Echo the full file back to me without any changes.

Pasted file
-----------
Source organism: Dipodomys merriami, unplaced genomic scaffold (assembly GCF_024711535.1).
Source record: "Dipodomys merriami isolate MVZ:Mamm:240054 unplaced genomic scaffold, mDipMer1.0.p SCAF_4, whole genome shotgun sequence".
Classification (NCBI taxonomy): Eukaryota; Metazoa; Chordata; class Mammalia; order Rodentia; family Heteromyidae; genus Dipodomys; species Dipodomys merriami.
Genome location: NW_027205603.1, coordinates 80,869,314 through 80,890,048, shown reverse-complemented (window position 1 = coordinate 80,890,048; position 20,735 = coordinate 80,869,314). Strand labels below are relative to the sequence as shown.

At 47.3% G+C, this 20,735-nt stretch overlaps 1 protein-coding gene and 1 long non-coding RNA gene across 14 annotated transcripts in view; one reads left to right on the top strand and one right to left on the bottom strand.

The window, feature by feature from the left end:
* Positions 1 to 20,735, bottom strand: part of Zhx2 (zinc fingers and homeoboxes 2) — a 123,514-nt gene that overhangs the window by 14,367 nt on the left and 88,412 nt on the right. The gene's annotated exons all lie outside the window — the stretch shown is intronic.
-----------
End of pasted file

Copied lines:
Source organism: Dipodomys merriami, unplaced genomic scaffold (assembly GCF_024711535.1).
Source record: "Dipodomys merriami isolate MVZ:Mamm:240054 unplaced genomic scaffold, mDipMer1.0.p SCAF_4, whole genome shotgun sequence".
Classification (NCBI taxonomy): Eukaryota; Metazoa; Chordata; class Mammalia; order Rodentia; family Heteromyidae; genus Dipodomys; species Dipodomys merriami.
Genome location: NW_027205603.1, coordinates 80,869,314 through 80,890,048, shown reverse-complemented (window position 1 = coordinate 80,890,048; position 20,735 = coordinate 80,869,314). Strand labels below are relative to the sequence as shown.

At 47.3% G+C, this 20,735-nt stretch overlaps 1 protein-coding gene and 1 long non-coding RNA gene across 14 annotated transcripts in view; one reads left to right on the top strand and one right to left on the bottom strand.

The window, feature by feature from the left end:
* Positions 1 to 20,735, bottom strand: part of Zhx2 (zinc fingers and homeoboxes 2) — a 123,514-nt gene that overhangs the window by 14,367 nt on the left and 88,412 nt on the right. The gene's annotated exons all lie outside the window — the stretch shown is intronic.